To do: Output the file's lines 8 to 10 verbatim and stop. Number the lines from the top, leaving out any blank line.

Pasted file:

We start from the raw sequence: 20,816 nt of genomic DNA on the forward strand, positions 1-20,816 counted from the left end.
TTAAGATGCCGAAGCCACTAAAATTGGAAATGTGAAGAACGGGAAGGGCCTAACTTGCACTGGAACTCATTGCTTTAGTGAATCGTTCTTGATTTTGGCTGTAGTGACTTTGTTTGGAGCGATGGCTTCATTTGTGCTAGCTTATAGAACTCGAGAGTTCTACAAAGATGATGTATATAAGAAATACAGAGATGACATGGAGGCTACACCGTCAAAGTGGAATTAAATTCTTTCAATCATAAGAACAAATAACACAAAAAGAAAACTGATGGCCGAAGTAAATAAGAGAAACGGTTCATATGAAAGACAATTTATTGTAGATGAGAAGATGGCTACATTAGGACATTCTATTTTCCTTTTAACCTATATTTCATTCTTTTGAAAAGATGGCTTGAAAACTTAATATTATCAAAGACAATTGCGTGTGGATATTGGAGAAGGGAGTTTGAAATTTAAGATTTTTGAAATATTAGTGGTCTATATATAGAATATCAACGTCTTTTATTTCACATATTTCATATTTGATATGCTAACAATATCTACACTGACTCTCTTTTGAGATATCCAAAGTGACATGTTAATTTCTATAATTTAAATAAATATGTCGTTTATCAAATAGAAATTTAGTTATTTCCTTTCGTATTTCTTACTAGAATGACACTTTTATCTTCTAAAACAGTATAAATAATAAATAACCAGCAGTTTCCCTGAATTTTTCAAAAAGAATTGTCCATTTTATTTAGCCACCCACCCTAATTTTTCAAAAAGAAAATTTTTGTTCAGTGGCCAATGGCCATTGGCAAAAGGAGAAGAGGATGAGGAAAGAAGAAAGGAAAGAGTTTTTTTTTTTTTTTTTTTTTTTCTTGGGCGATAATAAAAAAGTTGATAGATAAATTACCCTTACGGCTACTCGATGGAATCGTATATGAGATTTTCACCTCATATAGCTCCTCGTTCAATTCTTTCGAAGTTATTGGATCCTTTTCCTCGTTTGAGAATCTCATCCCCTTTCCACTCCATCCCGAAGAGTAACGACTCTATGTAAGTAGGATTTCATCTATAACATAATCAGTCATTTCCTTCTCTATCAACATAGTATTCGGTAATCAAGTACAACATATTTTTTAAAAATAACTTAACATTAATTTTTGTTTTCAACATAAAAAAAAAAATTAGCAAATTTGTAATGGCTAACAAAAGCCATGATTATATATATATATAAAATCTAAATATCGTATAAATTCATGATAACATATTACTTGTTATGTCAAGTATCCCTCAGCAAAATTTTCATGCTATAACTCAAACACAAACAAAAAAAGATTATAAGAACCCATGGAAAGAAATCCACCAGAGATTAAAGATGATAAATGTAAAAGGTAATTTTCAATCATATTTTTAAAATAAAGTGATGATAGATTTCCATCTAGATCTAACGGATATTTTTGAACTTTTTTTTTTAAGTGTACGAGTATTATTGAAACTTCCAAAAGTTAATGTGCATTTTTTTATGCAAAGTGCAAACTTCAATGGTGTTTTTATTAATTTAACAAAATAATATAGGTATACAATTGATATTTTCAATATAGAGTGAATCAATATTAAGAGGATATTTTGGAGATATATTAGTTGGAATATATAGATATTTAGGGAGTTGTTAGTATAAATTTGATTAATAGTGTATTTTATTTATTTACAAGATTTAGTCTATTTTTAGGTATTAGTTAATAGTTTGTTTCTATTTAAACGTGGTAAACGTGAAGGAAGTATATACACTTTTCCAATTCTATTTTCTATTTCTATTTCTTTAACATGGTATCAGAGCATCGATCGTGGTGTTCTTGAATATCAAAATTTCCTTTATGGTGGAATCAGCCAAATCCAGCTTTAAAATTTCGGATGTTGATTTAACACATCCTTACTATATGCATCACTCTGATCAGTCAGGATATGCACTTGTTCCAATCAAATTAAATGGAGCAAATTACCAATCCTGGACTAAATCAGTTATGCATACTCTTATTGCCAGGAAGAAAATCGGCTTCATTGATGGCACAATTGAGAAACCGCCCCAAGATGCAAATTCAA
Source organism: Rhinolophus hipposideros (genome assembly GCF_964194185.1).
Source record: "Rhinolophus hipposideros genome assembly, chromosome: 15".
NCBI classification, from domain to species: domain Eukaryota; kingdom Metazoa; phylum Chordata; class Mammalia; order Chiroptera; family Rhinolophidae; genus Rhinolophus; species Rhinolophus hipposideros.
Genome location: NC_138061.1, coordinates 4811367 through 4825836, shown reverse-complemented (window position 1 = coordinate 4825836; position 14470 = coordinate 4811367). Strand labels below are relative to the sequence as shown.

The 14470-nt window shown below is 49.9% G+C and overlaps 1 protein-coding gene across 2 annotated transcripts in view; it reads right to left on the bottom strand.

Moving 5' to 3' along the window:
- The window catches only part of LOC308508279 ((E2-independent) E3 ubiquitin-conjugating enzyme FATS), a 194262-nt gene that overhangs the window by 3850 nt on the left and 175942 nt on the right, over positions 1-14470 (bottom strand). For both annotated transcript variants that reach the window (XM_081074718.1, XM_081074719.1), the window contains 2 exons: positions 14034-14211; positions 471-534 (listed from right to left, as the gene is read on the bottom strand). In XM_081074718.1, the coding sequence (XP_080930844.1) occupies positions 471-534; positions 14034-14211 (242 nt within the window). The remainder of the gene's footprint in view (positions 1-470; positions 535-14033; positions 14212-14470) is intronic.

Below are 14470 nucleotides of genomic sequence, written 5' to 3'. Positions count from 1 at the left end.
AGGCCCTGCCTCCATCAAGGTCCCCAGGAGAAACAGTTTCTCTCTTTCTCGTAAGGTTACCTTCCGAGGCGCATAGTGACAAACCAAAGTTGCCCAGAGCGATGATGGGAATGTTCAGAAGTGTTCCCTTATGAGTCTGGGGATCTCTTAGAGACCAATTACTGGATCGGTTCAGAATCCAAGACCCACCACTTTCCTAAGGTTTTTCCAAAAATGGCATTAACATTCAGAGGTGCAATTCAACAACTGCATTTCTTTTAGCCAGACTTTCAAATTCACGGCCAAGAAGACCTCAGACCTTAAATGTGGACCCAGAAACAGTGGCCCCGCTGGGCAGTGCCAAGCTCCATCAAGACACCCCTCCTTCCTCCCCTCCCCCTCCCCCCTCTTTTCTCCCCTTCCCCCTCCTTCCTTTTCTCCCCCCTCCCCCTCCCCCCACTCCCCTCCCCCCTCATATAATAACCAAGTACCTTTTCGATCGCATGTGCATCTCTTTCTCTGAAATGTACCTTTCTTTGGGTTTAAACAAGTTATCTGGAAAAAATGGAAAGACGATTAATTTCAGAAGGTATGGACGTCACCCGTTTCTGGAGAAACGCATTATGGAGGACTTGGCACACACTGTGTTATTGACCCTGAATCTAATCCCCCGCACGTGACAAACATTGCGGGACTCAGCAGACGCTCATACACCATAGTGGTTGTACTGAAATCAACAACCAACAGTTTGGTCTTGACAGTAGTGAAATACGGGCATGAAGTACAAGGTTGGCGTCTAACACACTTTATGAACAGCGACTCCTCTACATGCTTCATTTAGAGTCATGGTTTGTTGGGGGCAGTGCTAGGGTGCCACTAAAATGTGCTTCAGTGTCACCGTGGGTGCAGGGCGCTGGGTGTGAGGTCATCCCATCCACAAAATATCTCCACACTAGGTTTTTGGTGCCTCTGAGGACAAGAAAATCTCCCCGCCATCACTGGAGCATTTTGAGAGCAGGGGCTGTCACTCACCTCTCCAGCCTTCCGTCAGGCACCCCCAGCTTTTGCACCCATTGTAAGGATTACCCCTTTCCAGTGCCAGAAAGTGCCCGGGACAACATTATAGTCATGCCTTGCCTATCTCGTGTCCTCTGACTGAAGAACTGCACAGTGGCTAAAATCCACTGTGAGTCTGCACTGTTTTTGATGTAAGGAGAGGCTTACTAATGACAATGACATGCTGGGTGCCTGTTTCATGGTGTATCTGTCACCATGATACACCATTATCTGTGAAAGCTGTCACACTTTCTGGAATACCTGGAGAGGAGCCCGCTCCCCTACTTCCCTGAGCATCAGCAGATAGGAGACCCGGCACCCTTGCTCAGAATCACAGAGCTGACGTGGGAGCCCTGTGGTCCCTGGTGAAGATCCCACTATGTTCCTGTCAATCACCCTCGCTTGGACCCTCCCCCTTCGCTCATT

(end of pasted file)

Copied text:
Moving 5' to 3' along the window:
- The window catches only part of LOC308508279 ((E2-independent) E3 ubiquitin-conjugating enzyme FATS), a 194262-nt gene that overhangs the window by 3850 nt on the left and 175942 nt on the right, over positions 1-14470 (bottom strand). For both annotated transcript variants that reach the window (XM_081074718.1, XM_081074719.1), the window contains 2 exons: positions 14034-14211; positions 471-534 (listed from right to left, as the gene is read on the bottom strand). In XM_081074718.1, the coding sequence (XP_080930844.1) occupies positions 471-534; positions 14034-14211 (242 nt within the window). The remainder of the gene's footprint in view (positions 1-470; positions 535-14033; positions 14212-14470) is intronic.

Below are 14470 nucleotides of genomic sequence, written 5' to 3'. Positions count from 1 at the left end.